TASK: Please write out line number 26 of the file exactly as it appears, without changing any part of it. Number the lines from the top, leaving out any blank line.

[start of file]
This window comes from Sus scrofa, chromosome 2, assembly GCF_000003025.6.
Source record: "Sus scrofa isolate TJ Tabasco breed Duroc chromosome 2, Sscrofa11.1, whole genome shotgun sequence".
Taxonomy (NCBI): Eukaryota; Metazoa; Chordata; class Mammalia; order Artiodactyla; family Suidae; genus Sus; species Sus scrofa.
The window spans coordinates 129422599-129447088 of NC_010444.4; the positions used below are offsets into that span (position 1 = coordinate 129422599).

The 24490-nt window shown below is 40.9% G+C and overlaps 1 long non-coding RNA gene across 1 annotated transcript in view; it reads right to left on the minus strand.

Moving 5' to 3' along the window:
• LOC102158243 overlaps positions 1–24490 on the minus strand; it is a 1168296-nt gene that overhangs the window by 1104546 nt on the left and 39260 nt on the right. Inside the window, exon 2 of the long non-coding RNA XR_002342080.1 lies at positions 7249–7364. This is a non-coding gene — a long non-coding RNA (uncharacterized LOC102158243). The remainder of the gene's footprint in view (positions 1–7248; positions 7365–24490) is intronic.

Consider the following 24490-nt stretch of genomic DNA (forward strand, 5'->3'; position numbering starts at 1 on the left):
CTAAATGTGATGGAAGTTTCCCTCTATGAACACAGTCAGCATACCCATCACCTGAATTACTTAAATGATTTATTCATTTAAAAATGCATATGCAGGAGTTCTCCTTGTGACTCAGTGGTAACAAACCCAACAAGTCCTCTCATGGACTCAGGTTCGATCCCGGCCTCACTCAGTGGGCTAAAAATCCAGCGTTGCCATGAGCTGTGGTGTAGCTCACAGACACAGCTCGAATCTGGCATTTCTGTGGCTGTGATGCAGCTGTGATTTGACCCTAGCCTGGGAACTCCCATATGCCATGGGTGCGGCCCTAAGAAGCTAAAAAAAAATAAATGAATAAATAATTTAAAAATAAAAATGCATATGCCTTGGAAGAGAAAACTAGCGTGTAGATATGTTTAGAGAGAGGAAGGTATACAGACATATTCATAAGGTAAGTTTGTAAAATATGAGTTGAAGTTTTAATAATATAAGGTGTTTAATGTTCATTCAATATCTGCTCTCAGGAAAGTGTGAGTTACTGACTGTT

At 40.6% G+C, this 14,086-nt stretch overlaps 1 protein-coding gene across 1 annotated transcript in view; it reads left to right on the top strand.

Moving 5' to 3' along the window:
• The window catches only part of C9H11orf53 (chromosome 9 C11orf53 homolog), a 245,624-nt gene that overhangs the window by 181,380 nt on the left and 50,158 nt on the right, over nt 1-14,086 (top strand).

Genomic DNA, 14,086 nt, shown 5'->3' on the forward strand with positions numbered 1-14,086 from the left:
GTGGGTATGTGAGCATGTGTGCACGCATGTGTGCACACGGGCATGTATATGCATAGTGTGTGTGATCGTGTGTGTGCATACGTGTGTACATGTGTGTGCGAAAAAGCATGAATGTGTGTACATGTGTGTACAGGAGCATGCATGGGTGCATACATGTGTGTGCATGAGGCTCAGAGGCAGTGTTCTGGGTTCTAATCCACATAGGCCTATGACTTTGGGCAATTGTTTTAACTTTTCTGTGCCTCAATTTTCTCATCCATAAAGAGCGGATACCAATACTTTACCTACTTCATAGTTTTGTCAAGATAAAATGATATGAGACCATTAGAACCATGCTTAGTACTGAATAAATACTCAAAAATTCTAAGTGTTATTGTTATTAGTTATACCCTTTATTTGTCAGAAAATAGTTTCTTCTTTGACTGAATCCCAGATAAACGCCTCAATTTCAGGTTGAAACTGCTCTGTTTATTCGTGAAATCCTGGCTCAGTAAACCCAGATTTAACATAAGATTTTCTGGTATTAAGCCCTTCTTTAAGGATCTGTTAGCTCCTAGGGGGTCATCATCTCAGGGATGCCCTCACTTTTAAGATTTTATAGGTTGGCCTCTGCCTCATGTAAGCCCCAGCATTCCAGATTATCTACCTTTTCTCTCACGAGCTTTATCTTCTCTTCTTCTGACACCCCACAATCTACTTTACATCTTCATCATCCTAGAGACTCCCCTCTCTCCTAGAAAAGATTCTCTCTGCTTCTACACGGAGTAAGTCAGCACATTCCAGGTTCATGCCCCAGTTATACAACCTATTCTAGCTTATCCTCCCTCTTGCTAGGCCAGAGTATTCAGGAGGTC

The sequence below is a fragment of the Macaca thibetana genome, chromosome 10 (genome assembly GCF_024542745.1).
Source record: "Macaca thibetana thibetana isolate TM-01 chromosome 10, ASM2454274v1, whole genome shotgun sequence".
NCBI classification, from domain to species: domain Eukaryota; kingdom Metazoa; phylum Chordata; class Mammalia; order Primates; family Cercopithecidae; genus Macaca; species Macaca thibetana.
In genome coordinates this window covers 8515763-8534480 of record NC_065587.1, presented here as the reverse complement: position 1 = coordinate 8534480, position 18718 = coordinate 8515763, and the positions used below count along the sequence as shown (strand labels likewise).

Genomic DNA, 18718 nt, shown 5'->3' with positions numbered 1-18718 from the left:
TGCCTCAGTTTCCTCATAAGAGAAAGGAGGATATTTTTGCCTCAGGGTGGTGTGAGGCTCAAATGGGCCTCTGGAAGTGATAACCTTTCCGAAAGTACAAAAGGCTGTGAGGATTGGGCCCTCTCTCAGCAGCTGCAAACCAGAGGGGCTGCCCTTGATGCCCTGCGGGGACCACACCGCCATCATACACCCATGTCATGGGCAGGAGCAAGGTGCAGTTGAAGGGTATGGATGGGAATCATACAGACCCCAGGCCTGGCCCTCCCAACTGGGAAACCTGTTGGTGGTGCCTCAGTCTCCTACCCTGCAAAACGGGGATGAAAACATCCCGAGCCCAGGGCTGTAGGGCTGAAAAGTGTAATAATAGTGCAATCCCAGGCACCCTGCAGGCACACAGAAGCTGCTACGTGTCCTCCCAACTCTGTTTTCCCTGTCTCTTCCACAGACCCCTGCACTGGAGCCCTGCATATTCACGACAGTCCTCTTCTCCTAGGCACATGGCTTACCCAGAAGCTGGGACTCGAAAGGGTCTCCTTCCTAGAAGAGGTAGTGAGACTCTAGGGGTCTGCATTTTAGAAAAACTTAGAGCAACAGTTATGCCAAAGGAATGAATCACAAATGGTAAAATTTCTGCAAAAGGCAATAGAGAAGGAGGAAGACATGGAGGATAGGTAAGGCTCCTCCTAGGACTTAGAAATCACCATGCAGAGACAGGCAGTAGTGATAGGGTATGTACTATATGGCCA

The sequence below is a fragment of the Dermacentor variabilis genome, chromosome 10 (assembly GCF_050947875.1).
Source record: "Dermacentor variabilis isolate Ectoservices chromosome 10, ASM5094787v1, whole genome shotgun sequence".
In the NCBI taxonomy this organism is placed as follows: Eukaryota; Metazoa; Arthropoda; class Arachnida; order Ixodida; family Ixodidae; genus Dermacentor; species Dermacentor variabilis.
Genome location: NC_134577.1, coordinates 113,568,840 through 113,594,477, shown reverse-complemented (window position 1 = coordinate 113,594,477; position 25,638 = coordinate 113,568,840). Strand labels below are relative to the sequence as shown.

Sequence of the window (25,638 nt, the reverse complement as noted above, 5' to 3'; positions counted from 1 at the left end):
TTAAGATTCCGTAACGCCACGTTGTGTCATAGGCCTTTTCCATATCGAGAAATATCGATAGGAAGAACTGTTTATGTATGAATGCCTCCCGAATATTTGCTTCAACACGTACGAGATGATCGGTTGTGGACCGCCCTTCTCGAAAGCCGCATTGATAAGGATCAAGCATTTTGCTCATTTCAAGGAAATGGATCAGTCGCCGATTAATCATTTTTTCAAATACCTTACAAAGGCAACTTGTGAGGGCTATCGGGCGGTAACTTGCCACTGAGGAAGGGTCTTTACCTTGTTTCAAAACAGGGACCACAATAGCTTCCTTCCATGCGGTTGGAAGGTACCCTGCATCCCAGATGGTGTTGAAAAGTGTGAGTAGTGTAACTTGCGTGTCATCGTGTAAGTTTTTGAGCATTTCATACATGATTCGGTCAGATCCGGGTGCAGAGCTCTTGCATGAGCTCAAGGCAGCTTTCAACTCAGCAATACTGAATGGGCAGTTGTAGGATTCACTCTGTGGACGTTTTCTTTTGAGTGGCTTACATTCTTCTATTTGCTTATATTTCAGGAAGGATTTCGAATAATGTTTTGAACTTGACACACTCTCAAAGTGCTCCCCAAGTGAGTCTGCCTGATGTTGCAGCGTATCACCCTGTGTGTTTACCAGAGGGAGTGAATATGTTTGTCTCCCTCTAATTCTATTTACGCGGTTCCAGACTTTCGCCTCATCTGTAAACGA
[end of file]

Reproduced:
TTAAGATTCCGTAACGCCACGTTGTGTCATAGGCCTTTTCCATATCGAGAAATATCGATAGGAAGAACTGTTTATGTATGAATGCCTCCCGAATATTTGCTTCAACACGTACGAGATGATCGGTTGTGGACCGCCCTTCTCGAAAGCCGCATTGATAAGGATCAAGCATTTTGCTCATTTCAAGGAAATGGATCAGTCGCCGATTAATCATTTTTTCAAATACCTTACAAAGGCAACTTGTGAGGGCTATCGGGCGGTAACTTGCCACTGAGGAAGGGTCTTTACCTTGTTTCAAAACAGGGACCACAATAGCTTCCTTCCATGCGGTTGGAAGGTACCCTGCATCCCAGATGGTGTTGAAAAGTGTGAGTAGTGTAACTTGCGTGTCATCGTGTAAGTTTTTGAGCATTTCATACATGATTCGGTCAGATCCGGGTGCAGAGCTCTTGCATGAGCTCAAGGCAGCTTTCAACTCAGCAATACTGAATGGGCAGTTGTAGGATTCACTCTGTGGACGTTTTCTTTTGAGTGGCTTACATTCTTCTATTTGCTTATATTTCAGGAAGGATTTCGAATAATGTTTTGAACTTGACACACTCTCAAAGTGCTCCCCAAGTGAGTCTGCCTGATGTTGCAGCGTATCACCCTGTGTGTTTACCAGAGGGAGTGAATATGTTTGTCTCCCTCTAATTCTATTTACGCGGTTCCAGACTTTCGCCTCATCTGTAAACGA